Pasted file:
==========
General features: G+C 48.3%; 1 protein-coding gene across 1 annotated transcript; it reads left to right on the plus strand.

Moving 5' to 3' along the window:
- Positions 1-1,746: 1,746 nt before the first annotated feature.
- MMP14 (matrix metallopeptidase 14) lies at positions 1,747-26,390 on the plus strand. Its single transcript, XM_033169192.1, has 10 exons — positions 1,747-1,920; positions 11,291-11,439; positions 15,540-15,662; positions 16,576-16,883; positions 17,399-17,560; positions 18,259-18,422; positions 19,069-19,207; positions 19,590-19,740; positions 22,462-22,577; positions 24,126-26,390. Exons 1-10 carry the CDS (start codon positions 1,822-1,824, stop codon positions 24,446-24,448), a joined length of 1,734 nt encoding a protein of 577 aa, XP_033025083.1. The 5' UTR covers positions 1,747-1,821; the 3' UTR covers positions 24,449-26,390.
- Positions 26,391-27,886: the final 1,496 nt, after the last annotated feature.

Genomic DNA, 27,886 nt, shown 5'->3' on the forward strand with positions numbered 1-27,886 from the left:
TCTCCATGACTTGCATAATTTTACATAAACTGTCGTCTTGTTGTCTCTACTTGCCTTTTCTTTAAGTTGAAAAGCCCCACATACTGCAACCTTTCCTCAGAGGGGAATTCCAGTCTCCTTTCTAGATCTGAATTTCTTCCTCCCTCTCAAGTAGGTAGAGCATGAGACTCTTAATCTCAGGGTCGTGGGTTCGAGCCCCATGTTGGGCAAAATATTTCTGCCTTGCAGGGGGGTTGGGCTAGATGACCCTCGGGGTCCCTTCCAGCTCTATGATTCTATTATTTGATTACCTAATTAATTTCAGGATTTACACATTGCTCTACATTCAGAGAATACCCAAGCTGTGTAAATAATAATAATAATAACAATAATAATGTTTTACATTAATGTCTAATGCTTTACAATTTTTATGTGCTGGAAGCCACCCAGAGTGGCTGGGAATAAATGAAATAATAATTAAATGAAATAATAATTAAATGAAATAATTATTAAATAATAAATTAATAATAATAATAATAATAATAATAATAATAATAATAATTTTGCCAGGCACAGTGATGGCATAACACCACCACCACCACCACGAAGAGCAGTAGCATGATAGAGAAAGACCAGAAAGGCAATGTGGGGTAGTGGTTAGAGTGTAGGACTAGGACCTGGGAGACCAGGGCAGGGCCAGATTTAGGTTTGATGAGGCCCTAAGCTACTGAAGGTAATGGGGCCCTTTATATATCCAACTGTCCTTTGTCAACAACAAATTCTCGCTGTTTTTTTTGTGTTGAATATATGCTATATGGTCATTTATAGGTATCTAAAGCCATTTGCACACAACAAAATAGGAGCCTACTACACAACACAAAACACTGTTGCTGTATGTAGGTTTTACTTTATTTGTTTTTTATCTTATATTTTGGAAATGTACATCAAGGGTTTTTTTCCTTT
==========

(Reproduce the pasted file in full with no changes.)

General features: G+C 48.3%; 1 protein-coding gene across 1 annotated transcript; it reads left to right on the plus strand.

Moving 5' to 3' along the window:
- Positions 1-1,746: 1,746 nt before the first annotated feature.
- MMP14 (matrix metallopeptidase 14) lies at positions 1,747-26,390 on the plus strand. Its single transcript, XM_033169192.1, has 10 exons — positions 1,747-1,920; positions 11,291-11,439; positions 15,540-15,662; positions 16,576-16,883; positions 17,399-17,560; positions 18,259-18,422; positions 19,069-19,207; positions 19,590-19,740; positions 22,462-22,577; positions 24,126-26,390. Exons 1-10 carry the CDS (start codon positions 1,822-1,824, stop codon positions 24,446-24,448), a joined length of 1,734 nt encoding a protein of 577 aa, XP_033025083.1. The 5' UTR covers positions 1,747-1,821; the 3' UTR covers positions 24,449-26,390.
- Positions 26,391-27,886: the final 1,496 nt, after the last annotated feature.

Genomic DNA, 27,886 nt, shown 5'->3' on the forward strand with positions numbered 1-27,886 from the left:
TCTCCATGACTTGCATAATTTTACATAAACTGTCGTCTTGTTGTCTCTACTTGCCTTTTCTTTAAGTTGAAAAGCCCCACATACTGCAACCTTTCCTCAGAGGGGAATTCCAGTCTCCTTTCTAGATCTGAATTTCTTCCTCCCTCTCAAGTAGGTAGAGCATGAGACTCTTAATCTCAGGGTCGTGGGTTCGAGCCCCATGTTGGGCAAAATATTTCTGCCTTGCAGGGGGGTTGGGCTAGATGACCCTCGGGGTCCCTTCCAGCTCTATGATTCTATTATTTGATTACCTAATTAATTTCAGGATTTACACATTGCTCTACATTCAGAGAATACCCAAGCTGTGTAAATAATAATAATAATAACAATAATAATGTTTTACATTAATGTCTAATGCTTTACAATTTTTATGTGCTGGAAGCCACCCAGAGTGGCTGGGAATAAATGAAATAATAATTAAATGAAATAATAATTAAATGAAATAATTATTAAATAATAAATTAATAATAATAATAATAATAATAATAATAATAATAATAATTTTGCCAGGCACAGTGATGGCATAACACCACCACCACCACCACGAAGAGCAGTAGCATGATAGAGAAAGACCAGAAAGGCAATGTGGGGTAGTGGTTAGAGTGTAGGACTAGGACCTGGGAGACCAGGGCAGGGCCAGATTTAGGTTTGATGAGGCCCTAAGCTACTGAAGGTAATGGGGCCCTTTATATATCCAACTGTCCTTTGTCAACAACAAATTCTCGCTGTTTTTTTTGTGTTGAATATATGCTATATGGTCATTTATAGGTATCTAAAGCCATTTGCACACAACAAAATAGGAGCCTACTACACAACACAAAACACTGTTGCTGTATGTAGGTTTTACTTTATTTGTTTTTTATCTTATATTTTGGAAATGTACATCAAGGGTTTTTTTCCTTT